Concepts of Behavioral Science

1. Explain the importance of understanding human behavior for the physician.

Physical and mental illness are often associated with a one often causing the other. As a physician we must take this into account when considering how a patient presents symptoms and goes about the process of treating the disease i.e. choosing whether or not to fill a prescription.

2. Define the terms epidemiology, incidence and prevalence.

Epidemiology is the study of factors determining the occurrence and distribution of diseases in the human population. Incidence is the number of new individuals that develop an illness in a given period of time divided by the number at risk. Prevalence is the number of individuals in a population that have an illness divided by the total population.

3. List the major mental disorders in the U.S. population and their prevalence. Compare men's and women's prevalence of depression, substance abuse, and anxiety.

Women tend to report more morbidity, use mental services, and restrict their activities for health problems more often than men.

More Prominent in
Any Disorder

Anxiety Disorders
Mood Disorders
Substance Use Disorders
Psychotic Disorders (Schizophrenia)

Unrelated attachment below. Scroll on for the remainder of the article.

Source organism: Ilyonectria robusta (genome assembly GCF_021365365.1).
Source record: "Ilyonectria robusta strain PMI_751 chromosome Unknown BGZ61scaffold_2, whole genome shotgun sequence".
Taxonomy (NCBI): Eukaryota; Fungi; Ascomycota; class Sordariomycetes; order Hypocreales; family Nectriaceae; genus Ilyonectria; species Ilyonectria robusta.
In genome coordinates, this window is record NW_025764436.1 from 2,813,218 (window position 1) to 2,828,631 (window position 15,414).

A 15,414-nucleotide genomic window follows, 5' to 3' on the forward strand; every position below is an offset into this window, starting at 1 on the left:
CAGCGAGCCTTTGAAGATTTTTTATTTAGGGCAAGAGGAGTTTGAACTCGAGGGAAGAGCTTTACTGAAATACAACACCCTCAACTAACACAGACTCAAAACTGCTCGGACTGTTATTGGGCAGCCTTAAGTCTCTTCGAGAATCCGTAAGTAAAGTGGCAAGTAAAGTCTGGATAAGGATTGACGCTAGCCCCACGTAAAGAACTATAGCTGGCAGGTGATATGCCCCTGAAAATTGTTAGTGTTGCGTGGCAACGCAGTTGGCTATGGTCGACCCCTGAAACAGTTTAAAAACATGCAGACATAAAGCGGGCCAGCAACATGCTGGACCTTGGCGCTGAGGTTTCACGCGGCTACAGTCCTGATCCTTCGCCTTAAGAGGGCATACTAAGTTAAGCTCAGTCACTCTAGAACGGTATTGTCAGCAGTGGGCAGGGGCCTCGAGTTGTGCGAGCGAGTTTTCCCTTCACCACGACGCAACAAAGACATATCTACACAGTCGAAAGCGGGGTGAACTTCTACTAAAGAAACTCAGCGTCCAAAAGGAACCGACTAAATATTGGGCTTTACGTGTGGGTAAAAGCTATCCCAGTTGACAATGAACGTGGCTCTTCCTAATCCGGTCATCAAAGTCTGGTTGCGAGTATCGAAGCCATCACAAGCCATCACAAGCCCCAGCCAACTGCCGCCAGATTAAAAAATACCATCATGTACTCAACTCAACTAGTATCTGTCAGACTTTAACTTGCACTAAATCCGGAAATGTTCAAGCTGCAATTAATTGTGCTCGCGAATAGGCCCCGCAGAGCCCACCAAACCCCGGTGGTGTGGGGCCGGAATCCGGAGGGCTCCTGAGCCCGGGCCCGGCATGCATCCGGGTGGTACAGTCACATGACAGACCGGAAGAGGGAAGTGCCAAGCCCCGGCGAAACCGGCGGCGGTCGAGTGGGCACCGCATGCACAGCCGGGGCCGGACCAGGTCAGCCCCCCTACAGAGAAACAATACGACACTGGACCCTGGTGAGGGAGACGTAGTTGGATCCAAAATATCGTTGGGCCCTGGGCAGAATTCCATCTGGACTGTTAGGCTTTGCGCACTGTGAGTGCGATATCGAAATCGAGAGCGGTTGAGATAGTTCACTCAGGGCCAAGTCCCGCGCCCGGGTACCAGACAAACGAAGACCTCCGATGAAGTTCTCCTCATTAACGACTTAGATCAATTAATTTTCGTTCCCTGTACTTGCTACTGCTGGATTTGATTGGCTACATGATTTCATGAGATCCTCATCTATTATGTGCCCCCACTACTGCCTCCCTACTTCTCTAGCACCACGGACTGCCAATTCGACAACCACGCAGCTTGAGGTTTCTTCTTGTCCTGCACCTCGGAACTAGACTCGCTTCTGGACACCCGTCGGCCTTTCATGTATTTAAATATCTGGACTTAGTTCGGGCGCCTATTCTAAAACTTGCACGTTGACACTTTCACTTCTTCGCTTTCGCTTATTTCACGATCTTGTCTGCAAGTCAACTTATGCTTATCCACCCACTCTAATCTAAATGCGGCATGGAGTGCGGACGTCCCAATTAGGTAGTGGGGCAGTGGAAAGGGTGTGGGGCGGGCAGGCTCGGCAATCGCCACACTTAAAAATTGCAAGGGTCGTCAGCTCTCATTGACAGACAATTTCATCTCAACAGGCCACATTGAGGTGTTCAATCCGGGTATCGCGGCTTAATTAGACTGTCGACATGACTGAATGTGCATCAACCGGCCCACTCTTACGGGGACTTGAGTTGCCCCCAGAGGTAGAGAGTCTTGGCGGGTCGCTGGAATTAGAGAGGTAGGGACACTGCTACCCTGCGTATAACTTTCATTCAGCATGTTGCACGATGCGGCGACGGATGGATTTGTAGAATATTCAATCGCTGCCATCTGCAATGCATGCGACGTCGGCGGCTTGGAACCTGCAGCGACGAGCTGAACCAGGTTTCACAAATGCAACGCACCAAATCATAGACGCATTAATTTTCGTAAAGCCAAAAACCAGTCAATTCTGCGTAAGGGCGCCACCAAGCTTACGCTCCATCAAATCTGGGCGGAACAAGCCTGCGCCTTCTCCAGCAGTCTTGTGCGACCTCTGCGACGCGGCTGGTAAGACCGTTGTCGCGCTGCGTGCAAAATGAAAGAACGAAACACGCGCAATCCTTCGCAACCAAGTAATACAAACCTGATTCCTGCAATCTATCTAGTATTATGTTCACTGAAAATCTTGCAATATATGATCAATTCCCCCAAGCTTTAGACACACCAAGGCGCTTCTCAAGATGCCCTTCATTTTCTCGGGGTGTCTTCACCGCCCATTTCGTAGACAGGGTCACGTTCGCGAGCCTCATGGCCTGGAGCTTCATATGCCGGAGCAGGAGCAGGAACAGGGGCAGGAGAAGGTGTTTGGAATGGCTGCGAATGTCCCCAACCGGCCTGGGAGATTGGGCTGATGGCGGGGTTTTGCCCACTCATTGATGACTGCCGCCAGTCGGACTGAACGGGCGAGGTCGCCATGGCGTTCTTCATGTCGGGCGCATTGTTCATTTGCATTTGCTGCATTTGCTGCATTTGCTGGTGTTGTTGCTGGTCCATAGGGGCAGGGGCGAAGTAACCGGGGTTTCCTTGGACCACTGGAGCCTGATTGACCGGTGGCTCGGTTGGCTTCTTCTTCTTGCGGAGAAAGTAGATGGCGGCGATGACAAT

Most Common Specific Disorders
(1) Major Depressive Disorder
(2) Alcohol Abuse
(3) Specific Phobia
(4) Social Phobia

4. Define comorbidity; discuss the co-morbidity of medical and psychiatric illness.

Comorbidity is an association between two or more disorders.

Congestive heart failure patients have been shown to have greater incidence of depression leading to longer recovery time. People with anxiety disorders have greater incidence of acid reflux, migraine, and backache. Depressed patients have greater difficulty complying with treatment.

5. Define the biopsychosocial model of illness and implications for diagnosis and treatment.

The model considers psychological and social variables in addition to biological factors in
the predisposition, onset, course, treatment and outcome of illness: Personality, Family, Social class, Social support, Life events, Culture

6. Explain the relevance of the behavioral indicators of morbidity to overall assessment of patient status.

Behavioral indicators of morbidity are important indicators of a patients overall health, they can indicate conditions that may not be apparent on a medical examination that have a significant impact on the patients quality of life.

Personality: internal or external locus of control affects relationship with physician; type A personality with hostility and time pressure has increased risk of cardiovascular disease.

Occupation: cook, computer operator, physician, etc. can affect the type of risk factors such as substance abuse or anxiety disorders.

Lifestyle: eating habits, exercise, use of leisure time can affect the onset of illness.

Attitudes: body size, likelihood of prevention, privacy issues and affect the likelihood of patients taking preventive health behaviors or seeking medical attention when symptoms present.

Life events: number of recent major life events, frequent daily can affect the onset of illness.

Social support: # of interactions and social roles are important because loneliness tends to be associated with more sleep disruption and cardiovascular disease.

7. Summarize the importance of psychological and behavioral factors in predisposition, etiology, and outcome of disease.